Today, however, only a few of these customs remain, as the festival has become increasingly commercialised, and converted into how the West celebrates Valentine's Day – with many couples celebrating by giving each other gifts and flowers, and going on dates in China and Taiwan. In Hong Kong, the festival has gradually vanished in popularity, with few even unaware of its existence.
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Selina Ching Chan, associate academic vice president and professor of Sociology at Shue Yan University, attributes this to the secularisation and westernisation of Hong Kong, as well as the lack of female factory workers in the city. "Worshipping the weaver fairy was important for women who worked in factories as they hoped it would improve their dexterity and craftsmanship, and also find a good husband," she explains. "With the popularisation of the western Valentine's Day in Hong Kong, there has also been little attempt to rebrand the festival as a romantic one," she adds.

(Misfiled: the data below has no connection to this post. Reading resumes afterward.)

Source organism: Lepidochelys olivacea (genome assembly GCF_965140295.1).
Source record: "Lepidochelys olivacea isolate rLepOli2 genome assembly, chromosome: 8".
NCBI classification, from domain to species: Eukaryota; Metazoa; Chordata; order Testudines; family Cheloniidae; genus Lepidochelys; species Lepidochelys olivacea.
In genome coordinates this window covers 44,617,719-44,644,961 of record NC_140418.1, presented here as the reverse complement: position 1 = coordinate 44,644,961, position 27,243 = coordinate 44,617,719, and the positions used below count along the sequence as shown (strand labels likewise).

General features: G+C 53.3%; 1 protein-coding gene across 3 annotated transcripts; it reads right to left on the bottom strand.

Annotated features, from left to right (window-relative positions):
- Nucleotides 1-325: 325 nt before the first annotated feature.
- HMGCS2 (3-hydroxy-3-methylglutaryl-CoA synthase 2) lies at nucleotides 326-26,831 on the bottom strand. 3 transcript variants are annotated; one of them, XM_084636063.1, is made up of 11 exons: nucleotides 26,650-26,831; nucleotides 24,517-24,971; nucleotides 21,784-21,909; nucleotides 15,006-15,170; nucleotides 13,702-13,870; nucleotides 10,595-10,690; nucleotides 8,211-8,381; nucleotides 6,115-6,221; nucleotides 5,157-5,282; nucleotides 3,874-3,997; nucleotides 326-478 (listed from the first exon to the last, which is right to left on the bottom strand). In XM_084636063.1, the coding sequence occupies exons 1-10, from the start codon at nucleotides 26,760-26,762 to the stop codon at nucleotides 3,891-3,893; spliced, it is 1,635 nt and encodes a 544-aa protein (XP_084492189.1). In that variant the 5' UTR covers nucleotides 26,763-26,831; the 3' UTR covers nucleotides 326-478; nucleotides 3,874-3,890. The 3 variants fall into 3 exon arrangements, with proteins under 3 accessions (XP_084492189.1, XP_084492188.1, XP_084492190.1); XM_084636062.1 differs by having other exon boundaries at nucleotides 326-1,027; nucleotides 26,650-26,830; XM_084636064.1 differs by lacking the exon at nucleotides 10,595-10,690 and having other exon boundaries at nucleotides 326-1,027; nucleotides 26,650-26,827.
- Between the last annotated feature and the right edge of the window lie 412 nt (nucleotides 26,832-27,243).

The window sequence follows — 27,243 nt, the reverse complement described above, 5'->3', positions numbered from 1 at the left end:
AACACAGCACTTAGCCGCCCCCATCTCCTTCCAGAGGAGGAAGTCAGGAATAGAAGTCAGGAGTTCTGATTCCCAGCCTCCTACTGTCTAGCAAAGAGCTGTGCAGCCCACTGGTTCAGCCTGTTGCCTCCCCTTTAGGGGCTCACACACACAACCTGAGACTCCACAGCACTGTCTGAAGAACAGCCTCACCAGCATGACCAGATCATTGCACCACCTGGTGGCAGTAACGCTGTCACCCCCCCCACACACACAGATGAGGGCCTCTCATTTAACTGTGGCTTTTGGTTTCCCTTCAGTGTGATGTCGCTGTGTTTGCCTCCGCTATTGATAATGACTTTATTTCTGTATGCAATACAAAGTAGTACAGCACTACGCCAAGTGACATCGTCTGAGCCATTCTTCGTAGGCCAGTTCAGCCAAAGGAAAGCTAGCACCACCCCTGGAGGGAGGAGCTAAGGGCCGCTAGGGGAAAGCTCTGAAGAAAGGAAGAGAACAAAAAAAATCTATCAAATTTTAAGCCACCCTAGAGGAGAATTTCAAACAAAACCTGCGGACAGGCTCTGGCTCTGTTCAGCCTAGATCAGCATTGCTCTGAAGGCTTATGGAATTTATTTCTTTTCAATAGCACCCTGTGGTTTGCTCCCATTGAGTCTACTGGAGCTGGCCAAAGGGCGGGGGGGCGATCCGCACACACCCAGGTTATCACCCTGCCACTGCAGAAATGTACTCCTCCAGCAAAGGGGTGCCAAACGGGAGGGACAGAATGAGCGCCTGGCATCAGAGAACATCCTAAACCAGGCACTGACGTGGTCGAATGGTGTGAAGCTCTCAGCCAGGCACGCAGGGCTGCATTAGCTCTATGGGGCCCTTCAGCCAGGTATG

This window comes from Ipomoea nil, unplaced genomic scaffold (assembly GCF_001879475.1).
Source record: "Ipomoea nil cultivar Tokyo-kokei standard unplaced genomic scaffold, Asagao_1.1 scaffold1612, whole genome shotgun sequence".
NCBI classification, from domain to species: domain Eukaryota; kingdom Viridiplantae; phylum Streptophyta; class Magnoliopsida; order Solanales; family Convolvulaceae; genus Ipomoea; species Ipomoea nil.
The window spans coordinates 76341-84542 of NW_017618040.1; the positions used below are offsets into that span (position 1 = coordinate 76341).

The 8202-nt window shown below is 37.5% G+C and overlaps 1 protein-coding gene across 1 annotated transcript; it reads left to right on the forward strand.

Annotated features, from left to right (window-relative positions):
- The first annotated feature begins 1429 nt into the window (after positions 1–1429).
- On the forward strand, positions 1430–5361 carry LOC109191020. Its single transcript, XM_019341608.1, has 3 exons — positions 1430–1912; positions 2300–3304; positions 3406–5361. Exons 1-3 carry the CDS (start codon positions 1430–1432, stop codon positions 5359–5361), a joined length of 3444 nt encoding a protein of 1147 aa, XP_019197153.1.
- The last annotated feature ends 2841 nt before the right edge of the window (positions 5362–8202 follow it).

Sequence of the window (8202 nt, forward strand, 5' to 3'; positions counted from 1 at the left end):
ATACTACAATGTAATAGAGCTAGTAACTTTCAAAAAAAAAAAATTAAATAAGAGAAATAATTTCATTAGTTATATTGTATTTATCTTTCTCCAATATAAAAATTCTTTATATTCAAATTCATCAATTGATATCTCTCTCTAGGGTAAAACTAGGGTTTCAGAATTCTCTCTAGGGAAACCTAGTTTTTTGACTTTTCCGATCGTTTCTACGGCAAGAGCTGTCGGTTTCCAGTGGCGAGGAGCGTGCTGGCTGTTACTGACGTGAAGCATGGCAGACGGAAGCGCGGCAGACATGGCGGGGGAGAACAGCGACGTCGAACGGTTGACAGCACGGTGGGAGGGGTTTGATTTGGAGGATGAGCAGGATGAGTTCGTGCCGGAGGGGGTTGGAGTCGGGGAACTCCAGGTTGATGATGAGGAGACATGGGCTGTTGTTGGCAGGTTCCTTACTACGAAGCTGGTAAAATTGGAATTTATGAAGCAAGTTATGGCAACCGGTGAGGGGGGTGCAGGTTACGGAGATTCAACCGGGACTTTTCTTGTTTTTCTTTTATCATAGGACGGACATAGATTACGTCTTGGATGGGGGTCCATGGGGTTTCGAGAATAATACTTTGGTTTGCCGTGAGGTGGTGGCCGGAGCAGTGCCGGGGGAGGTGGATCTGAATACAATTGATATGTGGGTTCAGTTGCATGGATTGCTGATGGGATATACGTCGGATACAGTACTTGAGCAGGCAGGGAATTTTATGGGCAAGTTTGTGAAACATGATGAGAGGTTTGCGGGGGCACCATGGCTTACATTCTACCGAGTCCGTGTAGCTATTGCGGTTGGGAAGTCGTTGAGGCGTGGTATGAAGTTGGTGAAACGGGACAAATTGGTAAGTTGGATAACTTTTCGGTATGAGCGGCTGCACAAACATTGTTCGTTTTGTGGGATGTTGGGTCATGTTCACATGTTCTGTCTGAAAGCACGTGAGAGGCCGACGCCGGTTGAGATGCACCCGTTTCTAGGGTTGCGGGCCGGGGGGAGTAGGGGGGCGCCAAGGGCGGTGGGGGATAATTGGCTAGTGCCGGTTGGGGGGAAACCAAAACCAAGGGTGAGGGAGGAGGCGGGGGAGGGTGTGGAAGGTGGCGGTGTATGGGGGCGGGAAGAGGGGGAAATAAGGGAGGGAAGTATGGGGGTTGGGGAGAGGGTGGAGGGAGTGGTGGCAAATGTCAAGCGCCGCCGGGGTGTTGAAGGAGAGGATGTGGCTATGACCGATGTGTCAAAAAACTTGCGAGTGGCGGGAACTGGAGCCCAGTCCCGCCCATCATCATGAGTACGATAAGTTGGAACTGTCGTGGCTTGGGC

However, there are still many reasons why you should celebrate on Qixi Festival. Rich with history and heritage, the festival is a valuable opportunity to reconnect with our cultural roots, and, if you have a partner, another excuse to go on a nice date and treat them with a gift on top of Valentine's Day. In modern-day love stories, people would often compare Zhinhu and Niulang's tale to long-distance relationships. Well, with the ongoing situation in the city – and around the globe – maybe we all feel like Zhinhu and Niulang, forever hoping that we can finally meet on the Magpie Bridge.
So, whether you're thinking of trying your hand at making some Qiaoguo or just showing your significant other some extra love, celebrate the date and keep the tradition alive.